We see the market emerge as the main venue, the one arena in which everyone can (freely?) act upon and reenact their natural desires — some more actively, others less so, as they all go about pursuing their interests. And this is more or less taken for granted by both theorists, Hobbes and Hayek, which brings another question to mind: in what respects does Hayek’s account diverge from Hobbes’s view?
In my mind, the difference between the two can be traced to one thing only: Hayek’s rather lackadaisical account of the behavior on the part of all those who are subject to the forces of the market.
Hobbes conceived of the market as an all-determinant, irresistible force, virtually enslaving everyone, both the most powerful and the least, to its impersonal dictates, well nigh predicting everyone’s response. But Hayek’s picture of the average participant, willing or unwilling, was of a happy-go-lucky, innocent bystander with everything to gain and nothing to lose. While Hobbes’s emphasis was on market constraints, Hayek’s was on its freedoms.
Both views have much to recommend themselves, as each expresses a partial truth, an aspect of the institution we call “the market.” That said, one gets a distinct impression that it is Hayek who errs on the side of undue optimism: he looks at the phenomenon of the market and market-related activities through rose-colored glasses.
Consider one example of such an activity: vulgar consumerism (commodity fetishism was Marx’s term). It’s certainly the most passive form of participation in the operations of the market, both passive as well as indispensable, for which very reason it’s tailor-made to fit Hayek’s somewhat shallow depiction of the average happy-go-lucky, unsuspecting participant. But why should awareness, or self-awareness, as to the vagaries or causes of one’s behavior be a relevant determination at all?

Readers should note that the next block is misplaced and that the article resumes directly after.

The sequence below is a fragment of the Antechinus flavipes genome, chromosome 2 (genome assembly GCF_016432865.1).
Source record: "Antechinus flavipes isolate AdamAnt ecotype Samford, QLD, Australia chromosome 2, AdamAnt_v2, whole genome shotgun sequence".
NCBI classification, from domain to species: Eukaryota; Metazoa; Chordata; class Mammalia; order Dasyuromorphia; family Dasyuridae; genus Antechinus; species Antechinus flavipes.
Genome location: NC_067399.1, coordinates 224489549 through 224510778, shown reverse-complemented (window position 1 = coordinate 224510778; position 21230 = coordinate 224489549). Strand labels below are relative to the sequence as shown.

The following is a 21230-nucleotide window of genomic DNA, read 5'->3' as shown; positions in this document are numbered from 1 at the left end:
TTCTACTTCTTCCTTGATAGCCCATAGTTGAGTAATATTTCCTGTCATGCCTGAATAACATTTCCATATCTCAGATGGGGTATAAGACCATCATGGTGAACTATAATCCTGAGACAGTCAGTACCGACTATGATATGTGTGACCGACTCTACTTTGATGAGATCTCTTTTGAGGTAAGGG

A particle subject to a Brownian motion, or a body to a gravitational pull, behave as they do, end of story! Awareness or consciousness has nothing to do with the forces which determine their movement.
I suggest it’s no different with the unsuspecting consumer — Hayek’s poster boy for the unfettered, happy capitalism. Passive or not, experiencing a sense of freedom while in effect in bondage, he or she is equally complicit in the market’s operations. Each is subject to the same impersonal forces as all others who are fully aware of them and act on that knowledge.
Again, consciousness has got nothing to do with it. It doesn’t alter the facts.
It is precisely this view of capitalism and its adjunct institution, the market — of capitalism with a happy face — which makes Hayek dismiss the alternative conception of “individualism” which, according to some analysts (McPherson, for instance), comes part and parcel with the system, as a caricature. But caricature or not, “possessive individualism,” the idea that the ethos of modernity may be defined by our never-ending desire for ever-greater accumulation of wealth and possessions, is not as easy to dislodge. Even vulgar consumerism, a trivial example, to be sure, testifies to this effect, most compellingly perhaps, because it’s trivial.
In a sense, Hayek reveals his natural prejudices and biases when he argues on behalf of private property as a sacred institution, his idea of a prerequisite for an orderly society. Never mind the fact that in so doing, he, in effect, espouses the concept of “possessive individualism,” the very concept he’s so intent on defeating. It’s certainly a blind spot on his part, an ideological dead end. More succinctly, perhaps, there is nothing whatever to justify such a conclusion, or postulate, as the case may be. Cooperative communities, based on mutual aid and co-operation, have been around since the beginning of time; and they’ve been successful.
Hayek’s inattention to these realities speaks volumes. Only ideology could make a person of his intellectual stature so blind.